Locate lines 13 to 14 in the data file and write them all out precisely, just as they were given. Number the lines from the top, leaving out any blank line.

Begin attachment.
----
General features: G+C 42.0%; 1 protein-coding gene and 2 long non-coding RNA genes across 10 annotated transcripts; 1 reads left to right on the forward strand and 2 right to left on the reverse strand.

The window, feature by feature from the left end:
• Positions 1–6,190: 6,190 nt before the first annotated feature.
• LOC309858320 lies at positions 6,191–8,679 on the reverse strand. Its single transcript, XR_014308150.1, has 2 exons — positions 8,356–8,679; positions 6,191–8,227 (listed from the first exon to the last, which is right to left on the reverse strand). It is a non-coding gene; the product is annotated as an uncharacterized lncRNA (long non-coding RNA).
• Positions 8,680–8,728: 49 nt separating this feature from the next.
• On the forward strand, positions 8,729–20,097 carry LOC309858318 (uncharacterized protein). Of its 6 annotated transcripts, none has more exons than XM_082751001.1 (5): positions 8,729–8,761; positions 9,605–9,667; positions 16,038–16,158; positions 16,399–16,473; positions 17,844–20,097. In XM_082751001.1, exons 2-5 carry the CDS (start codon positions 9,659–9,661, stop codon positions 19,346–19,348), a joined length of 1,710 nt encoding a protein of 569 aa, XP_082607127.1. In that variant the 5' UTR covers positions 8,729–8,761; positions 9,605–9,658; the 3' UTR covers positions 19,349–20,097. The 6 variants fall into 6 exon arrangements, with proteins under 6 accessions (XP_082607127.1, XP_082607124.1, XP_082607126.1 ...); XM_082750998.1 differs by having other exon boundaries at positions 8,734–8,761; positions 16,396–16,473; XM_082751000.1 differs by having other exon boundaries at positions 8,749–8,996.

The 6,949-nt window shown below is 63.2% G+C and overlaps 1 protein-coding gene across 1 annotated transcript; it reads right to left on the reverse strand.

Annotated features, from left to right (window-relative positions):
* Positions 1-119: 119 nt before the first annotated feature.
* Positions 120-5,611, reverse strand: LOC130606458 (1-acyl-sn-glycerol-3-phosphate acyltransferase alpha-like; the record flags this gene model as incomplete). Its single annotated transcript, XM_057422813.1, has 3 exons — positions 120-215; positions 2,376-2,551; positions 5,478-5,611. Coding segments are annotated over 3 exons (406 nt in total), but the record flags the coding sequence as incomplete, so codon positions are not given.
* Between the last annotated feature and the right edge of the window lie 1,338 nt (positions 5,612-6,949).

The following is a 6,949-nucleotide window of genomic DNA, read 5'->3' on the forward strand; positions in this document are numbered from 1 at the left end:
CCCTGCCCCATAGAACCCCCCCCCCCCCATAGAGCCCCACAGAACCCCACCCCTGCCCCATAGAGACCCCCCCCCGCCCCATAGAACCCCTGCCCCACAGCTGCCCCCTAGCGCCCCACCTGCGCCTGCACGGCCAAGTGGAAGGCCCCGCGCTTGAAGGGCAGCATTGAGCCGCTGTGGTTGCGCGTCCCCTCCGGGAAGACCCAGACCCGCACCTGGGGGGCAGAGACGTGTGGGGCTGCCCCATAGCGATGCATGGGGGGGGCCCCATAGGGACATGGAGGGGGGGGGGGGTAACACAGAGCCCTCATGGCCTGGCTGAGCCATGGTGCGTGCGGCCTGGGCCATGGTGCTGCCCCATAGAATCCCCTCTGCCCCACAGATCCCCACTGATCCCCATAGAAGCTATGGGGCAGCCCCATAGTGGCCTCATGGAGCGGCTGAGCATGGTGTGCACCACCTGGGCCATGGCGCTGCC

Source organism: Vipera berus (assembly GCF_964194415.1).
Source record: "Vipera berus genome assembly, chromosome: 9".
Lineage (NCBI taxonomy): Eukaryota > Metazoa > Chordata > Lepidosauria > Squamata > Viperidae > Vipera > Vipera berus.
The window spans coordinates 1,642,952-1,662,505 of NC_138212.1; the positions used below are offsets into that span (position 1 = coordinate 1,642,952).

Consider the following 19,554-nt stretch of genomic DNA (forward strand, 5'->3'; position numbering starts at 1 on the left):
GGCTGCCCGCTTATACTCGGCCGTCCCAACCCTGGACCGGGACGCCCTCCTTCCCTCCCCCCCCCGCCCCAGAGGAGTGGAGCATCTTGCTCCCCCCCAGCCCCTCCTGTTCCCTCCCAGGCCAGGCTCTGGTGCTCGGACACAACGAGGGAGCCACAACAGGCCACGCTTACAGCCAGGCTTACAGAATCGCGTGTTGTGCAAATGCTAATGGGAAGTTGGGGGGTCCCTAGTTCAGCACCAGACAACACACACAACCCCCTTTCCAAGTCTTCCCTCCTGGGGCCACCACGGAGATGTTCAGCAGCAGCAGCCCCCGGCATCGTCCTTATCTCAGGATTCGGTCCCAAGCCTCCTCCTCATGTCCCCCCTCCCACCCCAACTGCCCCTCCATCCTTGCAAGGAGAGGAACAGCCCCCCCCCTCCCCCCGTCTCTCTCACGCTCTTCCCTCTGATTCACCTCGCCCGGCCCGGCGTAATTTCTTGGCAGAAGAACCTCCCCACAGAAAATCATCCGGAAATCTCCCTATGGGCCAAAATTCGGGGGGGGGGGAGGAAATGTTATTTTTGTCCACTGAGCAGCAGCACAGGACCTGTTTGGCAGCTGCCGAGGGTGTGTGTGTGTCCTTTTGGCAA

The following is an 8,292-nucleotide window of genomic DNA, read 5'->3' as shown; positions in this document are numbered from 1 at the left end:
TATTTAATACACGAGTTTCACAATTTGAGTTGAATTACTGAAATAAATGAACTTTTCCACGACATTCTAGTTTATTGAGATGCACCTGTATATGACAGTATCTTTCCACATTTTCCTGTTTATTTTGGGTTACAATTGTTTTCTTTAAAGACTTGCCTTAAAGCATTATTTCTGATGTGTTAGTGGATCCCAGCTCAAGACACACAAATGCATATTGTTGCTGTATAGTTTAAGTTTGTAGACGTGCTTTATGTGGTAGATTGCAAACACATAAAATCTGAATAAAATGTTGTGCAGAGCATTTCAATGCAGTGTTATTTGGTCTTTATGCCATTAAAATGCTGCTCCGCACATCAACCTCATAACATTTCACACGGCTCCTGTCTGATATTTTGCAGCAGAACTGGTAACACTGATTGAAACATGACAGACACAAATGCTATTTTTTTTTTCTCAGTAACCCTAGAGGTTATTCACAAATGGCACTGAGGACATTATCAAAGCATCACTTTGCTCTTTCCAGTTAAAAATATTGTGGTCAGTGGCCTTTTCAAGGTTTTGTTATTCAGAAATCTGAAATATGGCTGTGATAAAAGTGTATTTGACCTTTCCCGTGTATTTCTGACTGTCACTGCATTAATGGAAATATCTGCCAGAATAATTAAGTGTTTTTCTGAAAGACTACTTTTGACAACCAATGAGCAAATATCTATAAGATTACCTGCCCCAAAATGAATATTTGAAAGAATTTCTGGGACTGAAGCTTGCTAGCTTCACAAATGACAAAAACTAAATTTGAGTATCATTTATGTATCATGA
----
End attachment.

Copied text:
CCCTGCCCCATAGAACCCCCCCCCCCCCATAGAGCCCCACAGAACCCCACCCCTGCCCCATAGAGACCCCCCCCCGCCCCATAGAACCCCTGCCCCACAGCTGCCCCCTAGCGCCCCACCTGCGCCTGCACGGCCAAGTGGAAGGCCCCGCGCTTGAAGGGCAGCATTGAGCCGCTGTGGTTGCGCGTCCCCTCCGGGAAGACCCAGACCCGCACCTGGGGGGCAGAGACGTGTGGGGCTGCCCCATAGCGATGCATGGGGGGGGCCCCATAGGGACATGGAGGGGGGGGGGGGTAACACAGAGCCCTCATGGCCTGGCTGAGCCATGGTGCGTGCGGCCTGGGCCATGGTGCTGCCCCATAGAATCCCCTCTGCCCCACAGATCCCCACTGATCCCCATAGAAGCTATGGGGCAGCCCCATAGTGGCCTCATGGAGCGGCTGAGCATGGTGTGCACCACCTGGGCCATGGCGCTGCC

Source organism: Vipera berus (assembly GCF_964194415.1).